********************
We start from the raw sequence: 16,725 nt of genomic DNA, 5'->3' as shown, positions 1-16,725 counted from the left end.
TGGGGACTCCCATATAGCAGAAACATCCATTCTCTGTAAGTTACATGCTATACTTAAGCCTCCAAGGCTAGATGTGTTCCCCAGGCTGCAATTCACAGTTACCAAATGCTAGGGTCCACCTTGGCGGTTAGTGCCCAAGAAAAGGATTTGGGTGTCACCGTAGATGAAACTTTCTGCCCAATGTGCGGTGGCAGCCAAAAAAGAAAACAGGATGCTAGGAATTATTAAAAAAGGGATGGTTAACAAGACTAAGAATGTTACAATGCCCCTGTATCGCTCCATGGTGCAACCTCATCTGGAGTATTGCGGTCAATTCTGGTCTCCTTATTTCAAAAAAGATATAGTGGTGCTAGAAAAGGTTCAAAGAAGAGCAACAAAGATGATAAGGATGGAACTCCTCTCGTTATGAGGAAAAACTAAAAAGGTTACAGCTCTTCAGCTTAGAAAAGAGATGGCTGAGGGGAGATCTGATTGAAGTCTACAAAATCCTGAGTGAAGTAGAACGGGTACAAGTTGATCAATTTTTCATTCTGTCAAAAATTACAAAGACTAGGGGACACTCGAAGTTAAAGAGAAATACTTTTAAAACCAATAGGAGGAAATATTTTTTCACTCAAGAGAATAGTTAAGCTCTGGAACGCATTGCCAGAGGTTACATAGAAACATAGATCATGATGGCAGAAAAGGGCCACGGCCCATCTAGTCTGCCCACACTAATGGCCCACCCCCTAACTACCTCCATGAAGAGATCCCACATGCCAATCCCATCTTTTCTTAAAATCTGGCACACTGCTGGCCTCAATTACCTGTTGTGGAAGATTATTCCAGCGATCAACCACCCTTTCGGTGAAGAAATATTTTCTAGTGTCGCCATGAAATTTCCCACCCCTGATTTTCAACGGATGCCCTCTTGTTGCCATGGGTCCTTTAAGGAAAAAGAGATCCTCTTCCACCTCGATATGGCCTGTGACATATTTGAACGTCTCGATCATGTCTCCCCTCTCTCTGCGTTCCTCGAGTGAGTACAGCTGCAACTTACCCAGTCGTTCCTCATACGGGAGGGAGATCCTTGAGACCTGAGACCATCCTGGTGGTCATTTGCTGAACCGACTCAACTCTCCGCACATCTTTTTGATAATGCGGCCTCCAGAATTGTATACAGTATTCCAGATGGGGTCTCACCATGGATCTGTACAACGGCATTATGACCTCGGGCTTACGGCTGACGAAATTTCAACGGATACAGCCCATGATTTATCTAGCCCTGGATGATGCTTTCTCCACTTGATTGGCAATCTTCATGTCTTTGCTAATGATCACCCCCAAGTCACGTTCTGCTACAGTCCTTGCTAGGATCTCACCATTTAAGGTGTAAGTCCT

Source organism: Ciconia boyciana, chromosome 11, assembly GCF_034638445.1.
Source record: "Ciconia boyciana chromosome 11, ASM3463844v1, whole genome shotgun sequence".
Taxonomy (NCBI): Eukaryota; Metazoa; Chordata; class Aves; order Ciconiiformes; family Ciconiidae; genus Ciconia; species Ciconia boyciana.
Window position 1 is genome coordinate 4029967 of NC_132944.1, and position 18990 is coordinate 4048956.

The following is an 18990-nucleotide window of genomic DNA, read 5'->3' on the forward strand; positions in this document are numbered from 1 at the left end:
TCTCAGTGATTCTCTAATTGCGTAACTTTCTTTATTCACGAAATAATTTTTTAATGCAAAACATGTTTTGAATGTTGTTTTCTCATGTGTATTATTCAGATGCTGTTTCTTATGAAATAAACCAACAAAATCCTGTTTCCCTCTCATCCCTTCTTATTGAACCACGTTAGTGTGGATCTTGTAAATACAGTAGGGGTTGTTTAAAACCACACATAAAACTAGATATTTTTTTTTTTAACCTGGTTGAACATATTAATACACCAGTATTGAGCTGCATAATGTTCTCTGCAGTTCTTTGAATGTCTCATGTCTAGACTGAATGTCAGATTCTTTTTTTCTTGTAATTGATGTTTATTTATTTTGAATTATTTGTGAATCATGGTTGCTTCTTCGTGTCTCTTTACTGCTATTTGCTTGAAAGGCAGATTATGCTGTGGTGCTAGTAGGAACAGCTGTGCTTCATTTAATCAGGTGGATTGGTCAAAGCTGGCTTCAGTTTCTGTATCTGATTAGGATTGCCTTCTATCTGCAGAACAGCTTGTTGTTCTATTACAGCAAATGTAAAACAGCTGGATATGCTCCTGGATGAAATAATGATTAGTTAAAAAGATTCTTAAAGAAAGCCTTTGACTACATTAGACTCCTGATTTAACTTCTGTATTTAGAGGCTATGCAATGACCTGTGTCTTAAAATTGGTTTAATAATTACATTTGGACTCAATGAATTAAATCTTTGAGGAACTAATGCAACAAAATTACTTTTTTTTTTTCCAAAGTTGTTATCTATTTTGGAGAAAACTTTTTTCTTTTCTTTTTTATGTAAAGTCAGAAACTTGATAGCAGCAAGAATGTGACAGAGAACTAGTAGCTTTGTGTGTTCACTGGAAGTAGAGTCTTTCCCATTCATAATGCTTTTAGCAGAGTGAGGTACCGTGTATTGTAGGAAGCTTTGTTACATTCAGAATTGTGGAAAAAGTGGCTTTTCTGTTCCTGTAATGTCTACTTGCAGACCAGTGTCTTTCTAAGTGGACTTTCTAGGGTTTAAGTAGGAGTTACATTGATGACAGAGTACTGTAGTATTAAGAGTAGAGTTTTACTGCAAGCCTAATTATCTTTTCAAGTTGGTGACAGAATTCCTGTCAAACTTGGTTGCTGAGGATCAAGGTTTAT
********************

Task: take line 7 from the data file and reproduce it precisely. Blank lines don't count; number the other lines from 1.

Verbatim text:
The following is an 18990-nucleotide window of genomic DNA, read 5'->3' on the forward strand; positions in this document are numbered from 1 at the left end: